You can experience bleeding with early and advanced cancer. Over time, this can lead to anaemia - a reduced number of red blood cells. With anaemia, you may feel tired and breathless. Rarely you might have blood in your vomit.

Another sign that your stomach could be bleeding is finding blood in your stools (poo). Your stools might be dark, almost black. Dark stools can also occur if you are taking iron tablets.

Vomiting

Feeling sick (nausea) and being sick (vomiting) can be a sign of early or advanced stomach cancer. In the earlier stages of stomach cancer, you may find that you feel sick without vomiting.

You may vomit if you have a blockage in your stomach, preventing food from passing through your digestive system.

Difficulty swallowing

Problems swallowing are called dysphagia. Stomach cancer can cause difficulty swallowing when a tumour blocks or narrows the food pipe (oesophagus).

This is also a sign of oesophageal cancer or head and neck cancer. Watch our video to learn more: What are the symptoms of head and neck cancer?

Jaundice

Jaundice is yellowing of the skin and eyes. If you experience jaundice with stomach cancer, it is a sign that it has spread to your liver.

Without a stomach cancer diagnosis, this would usually indicate a problem with your liver. You might also have itchy skin, dark urine, and pale stools. Seek urgent care if you experience these symptoms.

If you suspect you have the symptoms of stomach cancer, speak to a doctor for advice. They can refer you for stomach cancer testing.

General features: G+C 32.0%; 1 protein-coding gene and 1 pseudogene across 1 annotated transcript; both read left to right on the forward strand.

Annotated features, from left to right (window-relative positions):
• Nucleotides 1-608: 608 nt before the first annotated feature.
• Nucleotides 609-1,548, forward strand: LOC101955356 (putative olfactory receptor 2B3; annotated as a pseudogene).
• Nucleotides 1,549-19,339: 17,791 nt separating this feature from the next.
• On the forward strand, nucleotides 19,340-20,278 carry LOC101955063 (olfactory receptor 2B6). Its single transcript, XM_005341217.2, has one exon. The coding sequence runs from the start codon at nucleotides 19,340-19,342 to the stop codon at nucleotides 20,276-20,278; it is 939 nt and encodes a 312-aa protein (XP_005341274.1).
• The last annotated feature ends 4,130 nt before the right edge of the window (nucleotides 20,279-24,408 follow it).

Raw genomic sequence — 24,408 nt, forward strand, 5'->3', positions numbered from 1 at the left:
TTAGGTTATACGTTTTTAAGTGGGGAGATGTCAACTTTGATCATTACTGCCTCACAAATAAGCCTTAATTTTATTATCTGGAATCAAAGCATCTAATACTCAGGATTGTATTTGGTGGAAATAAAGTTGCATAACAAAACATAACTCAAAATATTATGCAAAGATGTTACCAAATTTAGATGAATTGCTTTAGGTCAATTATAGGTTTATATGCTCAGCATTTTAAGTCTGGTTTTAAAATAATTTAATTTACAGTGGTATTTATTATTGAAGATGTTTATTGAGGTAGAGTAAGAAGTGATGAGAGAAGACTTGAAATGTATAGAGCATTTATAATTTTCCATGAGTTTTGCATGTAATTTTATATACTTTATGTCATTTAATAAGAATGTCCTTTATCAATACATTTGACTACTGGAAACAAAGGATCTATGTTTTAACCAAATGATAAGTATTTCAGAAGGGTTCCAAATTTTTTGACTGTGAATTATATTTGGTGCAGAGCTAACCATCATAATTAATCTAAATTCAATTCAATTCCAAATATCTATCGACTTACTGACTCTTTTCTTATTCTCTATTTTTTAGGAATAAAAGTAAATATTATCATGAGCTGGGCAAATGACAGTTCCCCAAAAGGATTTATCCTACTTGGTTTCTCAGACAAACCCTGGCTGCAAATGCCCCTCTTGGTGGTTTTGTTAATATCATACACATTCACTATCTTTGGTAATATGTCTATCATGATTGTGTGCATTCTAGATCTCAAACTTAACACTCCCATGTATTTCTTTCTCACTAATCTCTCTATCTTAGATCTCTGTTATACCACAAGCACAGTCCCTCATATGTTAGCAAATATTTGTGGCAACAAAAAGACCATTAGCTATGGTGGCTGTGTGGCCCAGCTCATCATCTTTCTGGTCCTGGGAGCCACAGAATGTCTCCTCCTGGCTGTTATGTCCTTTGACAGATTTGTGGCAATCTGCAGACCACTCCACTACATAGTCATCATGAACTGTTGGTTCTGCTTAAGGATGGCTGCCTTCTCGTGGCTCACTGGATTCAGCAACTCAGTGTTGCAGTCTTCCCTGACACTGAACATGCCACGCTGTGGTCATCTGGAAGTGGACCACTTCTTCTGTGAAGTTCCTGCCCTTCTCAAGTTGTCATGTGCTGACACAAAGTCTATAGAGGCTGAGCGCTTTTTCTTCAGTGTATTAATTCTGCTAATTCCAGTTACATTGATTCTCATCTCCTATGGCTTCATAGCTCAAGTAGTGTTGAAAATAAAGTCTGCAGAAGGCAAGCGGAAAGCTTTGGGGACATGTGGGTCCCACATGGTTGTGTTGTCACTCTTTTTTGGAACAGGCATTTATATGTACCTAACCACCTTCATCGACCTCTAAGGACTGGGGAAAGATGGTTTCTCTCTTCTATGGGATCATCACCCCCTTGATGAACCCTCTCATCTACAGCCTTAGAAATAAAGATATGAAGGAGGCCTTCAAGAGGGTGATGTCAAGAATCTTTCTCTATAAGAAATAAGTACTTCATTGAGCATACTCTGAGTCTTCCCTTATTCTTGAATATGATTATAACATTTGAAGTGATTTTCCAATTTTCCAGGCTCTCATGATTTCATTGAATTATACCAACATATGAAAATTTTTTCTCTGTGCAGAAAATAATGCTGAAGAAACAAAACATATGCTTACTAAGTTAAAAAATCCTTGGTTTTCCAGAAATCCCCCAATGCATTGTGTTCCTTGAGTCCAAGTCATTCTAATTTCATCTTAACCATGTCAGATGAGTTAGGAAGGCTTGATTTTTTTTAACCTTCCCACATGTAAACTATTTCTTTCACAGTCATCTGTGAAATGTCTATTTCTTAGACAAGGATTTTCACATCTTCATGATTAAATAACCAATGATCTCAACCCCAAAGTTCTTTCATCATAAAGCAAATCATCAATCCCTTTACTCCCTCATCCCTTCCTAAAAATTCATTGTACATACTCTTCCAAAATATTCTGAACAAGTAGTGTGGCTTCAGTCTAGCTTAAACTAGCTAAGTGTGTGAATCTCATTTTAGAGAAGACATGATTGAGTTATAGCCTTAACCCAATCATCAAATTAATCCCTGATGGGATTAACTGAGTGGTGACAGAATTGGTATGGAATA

How do we test for stomach cancer?

Stomach cancer is often at an advanced stage at diagnosis. This is why you must speak to a doctor about any concerning symptoms. While they will usually not be due to stomach cancer, it can help us catch it earlier if it is.

Your doctor will feel your stomach and check for any lumps. They are also likely to do a blood test. Your doctor should also discuss your medical and family history to determine your risk of stomach cancer.

If your doctor suspects stomach cancer, they may refer you for an upper endoscopy. You are more likely to be referred for an endoscopy if you are already at risk for stomach cancer. During an endoscopy, your doctor can also take a biopsy (small tissue sample) to test for abnormal cells in your stomach.

You may also need scans, such as an ultrasound scan, a CT scan or a PET scan.

If your doctor decides that it is unlikely you have stomach cancer, but you are still concerned, you can visit us at The Royal Marsden for our second opinion service.

Request a second opinion.

Who gets stomach cancer?

Anyone can get stomach cancer, though it is more common in men than women. People over the age of 45 are also more at risk of developing stomach cancer. Other risk factors for stomach cancer include:

  • A family history of stomach cancer, especially a sibling or parent
  • Gastroesophageal reflux disease (GERD/ GORD)
  • Infection with Helicobacter pylori (H. pylori)
  • Long-term stomach inflammation (gastritis)
  •  Lifestyle factors, such as smoking, being overweight or obese, and drinking alcohol in excess
  • Diet factors, such as a diet high in salty, pickled and smoked foods; a diet low in fibre, fruit and vegetables

If you are worried about the risk of stomach cancer and are showing signs or symptoms, visit our same-day gastrointestinal cancer service.